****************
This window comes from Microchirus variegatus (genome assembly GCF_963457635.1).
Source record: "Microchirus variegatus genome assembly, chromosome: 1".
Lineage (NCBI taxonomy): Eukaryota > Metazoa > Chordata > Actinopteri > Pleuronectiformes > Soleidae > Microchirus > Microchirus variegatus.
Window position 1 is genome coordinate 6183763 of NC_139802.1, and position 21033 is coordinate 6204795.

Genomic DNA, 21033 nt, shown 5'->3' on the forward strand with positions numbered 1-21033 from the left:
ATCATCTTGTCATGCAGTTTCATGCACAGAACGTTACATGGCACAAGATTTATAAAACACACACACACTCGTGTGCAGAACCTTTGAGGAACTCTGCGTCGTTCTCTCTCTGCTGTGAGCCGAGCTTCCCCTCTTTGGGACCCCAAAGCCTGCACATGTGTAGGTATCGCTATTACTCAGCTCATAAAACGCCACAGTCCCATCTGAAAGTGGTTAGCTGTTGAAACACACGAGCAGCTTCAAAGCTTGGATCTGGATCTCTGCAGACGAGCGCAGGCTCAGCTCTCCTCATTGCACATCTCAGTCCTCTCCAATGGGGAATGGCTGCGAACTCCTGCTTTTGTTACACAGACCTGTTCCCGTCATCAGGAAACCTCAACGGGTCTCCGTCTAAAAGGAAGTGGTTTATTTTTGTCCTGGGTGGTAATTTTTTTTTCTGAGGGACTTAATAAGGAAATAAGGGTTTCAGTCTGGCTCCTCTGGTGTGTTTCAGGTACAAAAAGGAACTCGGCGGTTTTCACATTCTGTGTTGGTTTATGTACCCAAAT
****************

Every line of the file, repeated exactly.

This window comes from Microchirus variegatus (genome assembly GCF_963457635.1).
Source record: "Microchirus variegatus genome assembly, chromosome: 1".
Lineage (NCBI taxonomy): Eukaryota > Metazoa > Chordata > Actinopteri > Pleuronectiformes > Soleidae > Microchirus > Microchirus variegatus.
Window position 1 is genome coordinate 6183763 of NC_139802.1, and position 21033 is coordinate 6204795.

Genomic DNA, 21033 nt, shown 5'->3' on the forward strand with positions numbered 1-21033 from the left:
ATCATCTTGTCATGCAGTTTCATGCACAGAACGTTACATGGCACAAGATTTATAAAACACACACACACTCGTGTGCAGAACCTTTGAGGAACTCTGCGTCGTTCTCTCTCTGCTGTGAGCCGAGCTTCCCCTCTTTGGGACCCCAAAGCCTGCACATGTGTAGGTATCGCTATTACTCAGCTCATAAAACGCCACAGTCCCATCTGAAAGTGGTTAGCTGTTGAAACACACGAGCAGCTTCAAAGCTTGGATCTGGATCTCTGCAGACGAGCGCAGGCTCAGCTCTCCTCATTGCACATCTCAGTCCTCTCCAATGGGGAATGGCTGCGAACTCCTGCTTTTGTTACACAGACCTGTTCCCGTCATCAGGAAACCTCAACGGGTCTCCGTCTAAAAGGAAGTGGTTTATTTTTGTCCTGGGTGGTAATTTTTTTTTCTGAGGGACTTAATAAGGAAATAAGGGTTTCAGTCTGGCTCCTCTGGTGTGTTTCAGGTACAAAAAGGAACTCGGCGGTTTTCACATTCTGTGTTGGTTTATGTACCCAAAT